Robert S. Mueller III, left. (Andrew Harnik/Associated Press)

In what amounts to an amicus brief for use by special counsel Robert S. Muller III and his team, Norman Eisen, Barry Berke and Noah Bookbinder have released a 108-page article on the topic of President Trump’s possible obstruction of justice. While noting that criminal misconduct is not the only basis for impeachment, they argue that the special counsel’s finding of such conduct certainly should inform Congress’s decision.

They write:

There are significant questions as to whether President Trump obstructed justice. We do not yet know all the relevant facts, and any final determination must await further investigation, including by Special Counsel Robert Mueller. But the public record contains substantial evidence that President Trump attempted to impede the investigations of Michael Flynn and Russian interference in the 2016 presidential election, including by firing FBI Director James Comey. There is also a question as to whether President Trump conspired to obstruct justice with senior members of his administration although the public facts regarding conspiracy are less well developed.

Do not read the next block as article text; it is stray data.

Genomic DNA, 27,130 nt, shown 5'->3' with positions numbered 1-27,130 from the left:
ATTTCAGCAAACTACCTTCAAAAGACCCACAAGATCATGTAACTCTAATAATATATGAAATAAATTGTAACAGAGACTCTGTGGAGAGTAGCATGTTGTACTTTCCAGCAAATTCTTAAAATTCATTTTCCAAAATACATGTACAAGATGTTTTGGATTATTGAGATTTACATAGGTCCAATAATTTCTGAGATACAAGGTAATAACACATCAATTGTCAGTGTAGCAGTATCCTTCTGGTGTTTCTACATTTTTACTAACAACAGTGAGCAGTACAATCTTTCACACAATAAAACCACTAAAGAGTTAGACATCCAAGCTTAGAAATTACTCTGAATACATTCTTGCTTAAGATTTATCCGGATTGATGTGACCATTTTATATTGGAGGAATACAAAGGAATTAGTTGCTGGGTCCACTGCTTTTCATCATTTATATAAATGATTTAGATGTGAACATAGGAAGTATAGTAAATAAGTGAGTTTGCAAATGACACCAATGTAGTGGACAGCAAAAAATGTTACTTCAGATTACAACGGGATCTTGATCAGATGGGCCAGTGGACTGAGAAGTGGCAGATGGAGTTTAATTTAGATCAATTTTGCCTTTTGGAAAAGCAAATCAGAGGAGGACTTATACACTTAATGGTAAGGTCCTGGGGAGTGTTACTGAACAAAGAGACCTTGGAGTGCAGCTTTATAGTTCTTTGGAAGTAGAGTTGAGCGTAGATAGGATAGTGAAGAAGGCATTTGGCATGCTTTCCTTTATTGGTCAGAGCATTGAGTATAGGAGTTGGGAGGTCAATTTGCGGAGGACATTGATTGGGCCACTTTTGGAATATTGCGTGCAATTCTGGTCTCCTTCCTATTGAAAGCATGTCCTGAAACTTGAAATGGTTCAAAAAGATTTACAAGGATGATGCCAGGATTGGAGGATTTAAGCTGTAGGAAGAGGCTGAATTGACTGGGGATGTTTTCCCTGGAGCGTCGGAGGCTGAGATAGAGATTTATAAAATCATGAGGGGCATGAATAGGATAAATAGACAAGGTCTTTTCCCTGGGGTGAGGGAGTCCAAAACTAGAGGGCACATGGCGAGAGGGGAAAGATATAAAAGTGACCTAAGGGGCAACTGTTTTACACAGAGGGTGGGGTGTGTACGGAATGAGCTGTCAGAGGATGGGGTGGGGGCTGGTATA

Attempts to stop an investigation represent a common form of obstruction. Demanding the loyalty of an individual involved in an investigation, requesting that individual’s help to end the investigation, and then ultimately firing that person to accomplish that goal are the type of acts that have frequently resulted in obstruction convictions, as we detail. In addition, to the extent conduct could be characterized as threatening, intimidating, or corruptly persuading witnesses, that too may provide additional grounds for obstruction charges.